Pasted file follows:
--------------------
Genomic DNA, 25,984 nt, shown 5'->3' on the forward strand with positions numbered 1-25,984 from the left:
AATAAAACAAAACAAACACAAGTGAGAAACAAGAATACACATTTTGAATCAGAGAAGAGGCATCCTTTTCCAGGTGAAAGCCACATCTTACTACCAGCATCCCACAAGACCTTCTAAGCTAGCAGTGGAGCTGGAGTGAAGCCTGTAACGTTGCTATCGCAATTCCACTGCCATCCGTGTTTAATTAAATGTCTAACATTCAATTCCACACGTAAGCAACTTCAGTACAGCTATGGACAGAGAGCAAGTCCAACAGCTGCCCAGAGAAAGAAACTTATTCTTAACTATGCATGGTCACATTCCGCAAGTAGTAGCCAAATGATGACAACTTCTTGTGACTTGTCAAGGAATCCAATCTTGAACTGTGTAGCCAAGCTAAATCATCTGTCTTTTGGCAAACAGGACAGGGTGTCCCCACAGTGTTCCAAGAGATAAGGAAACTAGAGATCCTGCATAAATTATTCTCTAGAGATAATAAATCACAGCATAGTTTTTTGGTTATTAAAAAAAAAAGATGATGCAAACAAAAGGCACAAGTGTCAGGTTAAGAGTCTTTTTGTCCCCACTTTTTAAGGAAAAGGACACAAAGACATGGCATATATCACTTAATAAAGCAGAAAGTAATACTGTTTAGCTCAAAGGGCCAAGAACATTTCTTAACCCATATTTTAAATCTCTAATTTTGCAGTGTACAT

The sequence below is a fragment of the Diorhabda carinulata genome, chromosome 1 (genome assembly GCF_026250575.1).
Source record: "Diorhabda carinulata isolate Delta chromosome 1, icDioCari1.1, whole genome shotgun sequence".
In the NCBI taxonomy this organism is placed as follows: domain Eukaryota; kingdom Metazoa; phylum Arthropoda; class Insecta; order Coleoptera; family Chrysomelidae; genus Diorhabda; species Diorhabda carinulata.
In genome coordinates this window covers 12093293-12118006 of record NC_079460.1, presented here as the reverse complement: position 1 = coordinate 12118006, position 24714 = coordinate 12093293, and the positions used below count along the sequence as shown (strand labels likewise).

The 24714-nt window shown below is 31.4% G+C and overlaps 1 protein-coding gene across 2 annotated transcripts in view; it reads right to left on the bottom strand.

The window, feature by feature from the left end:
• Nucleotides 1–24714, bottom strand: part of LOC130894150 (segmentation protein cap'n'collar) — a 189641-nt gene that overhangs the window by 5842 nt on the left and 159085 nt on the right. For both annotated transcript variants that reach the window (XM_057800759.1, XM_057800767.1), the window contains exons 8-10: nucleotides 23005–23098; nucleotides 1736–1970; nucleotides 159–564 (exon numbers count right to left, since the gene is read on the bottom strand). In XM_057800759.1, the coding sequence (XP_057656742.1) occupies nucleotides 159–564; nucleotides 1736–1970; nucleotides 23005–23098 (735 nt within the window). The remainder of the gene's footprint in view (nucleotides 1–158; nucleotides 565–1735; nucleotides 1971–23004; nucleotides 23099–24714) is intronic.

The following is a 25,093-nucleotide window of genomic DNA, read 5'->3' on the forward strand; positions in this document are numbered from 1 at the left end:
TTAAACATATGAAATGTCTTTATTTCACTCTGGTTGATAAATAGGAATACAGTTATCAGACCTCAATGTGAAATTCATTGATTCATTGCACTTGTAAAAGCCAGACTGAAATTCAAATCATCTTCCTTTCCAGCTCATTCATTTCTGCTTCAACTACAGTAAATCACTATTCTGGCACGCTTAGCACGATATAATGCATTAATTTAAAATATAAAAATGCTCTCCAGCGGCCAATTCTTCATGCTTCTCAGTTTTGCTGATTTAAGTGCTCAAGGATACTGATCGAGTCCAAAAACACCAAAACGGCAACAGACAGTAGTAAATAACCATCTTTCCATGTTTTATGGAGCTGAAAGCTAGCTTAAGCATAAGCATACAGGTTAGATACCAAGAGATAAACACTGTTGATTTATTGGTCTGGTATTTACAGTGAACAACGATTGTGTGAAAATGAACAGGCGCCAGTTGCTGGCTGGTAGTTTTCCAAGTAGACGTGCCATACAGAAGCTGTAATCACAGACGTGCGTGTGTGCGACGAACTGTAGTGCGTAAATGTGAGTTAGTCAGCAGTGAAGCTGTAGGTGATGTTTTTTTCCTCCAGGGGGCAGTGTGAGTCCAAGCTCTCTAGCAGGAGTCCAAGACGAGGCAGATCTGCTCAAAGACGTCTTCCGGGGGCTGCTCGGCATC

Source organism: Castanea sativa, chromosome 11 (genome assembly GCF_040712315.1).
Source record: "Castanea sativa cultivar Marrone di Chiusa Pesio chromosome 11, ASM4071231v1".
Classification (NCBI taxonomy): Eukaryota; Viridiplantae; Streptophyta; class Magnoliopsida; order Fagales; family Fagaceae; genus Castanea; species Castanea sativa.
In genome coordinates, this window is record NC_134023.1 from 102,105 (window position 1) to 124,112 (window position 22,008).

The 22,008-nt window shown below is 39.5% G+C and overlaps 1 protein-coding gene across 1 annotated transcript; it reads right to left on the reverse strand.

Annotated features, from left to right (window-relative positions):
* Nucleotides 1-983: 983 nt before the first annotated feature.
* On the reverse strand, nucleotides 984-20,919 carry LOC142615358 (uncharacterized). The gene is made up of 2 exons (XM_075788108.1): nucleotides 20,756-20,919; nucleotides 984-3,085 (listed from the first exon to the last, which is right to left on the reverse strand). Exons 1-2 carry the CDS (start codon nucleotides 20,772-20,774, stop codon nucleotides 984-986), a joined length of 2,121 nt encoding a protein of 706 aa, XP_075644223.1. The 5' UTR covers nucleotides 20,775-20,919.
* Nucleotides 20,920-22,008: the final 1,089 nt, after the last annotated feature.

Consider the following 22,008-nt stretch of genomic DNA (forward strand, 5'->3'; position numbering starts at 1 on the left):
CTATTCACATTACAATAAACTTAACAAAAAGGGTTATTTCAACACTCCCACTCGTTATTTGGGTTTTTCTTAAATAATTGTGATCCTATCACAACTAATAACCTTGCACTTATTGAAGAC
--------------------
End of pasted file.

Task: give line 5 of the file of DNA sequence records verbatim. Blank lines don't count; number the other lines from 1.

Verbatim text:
In the NCBI taxonomy this organism is placed as follows: domain Eukaryota; kingdom Metazoa; phylum Arthropoda; class Insecta; order Coleoptera; family Chrysomelidae; genus Diorhabda; species Diorhabda carinulata.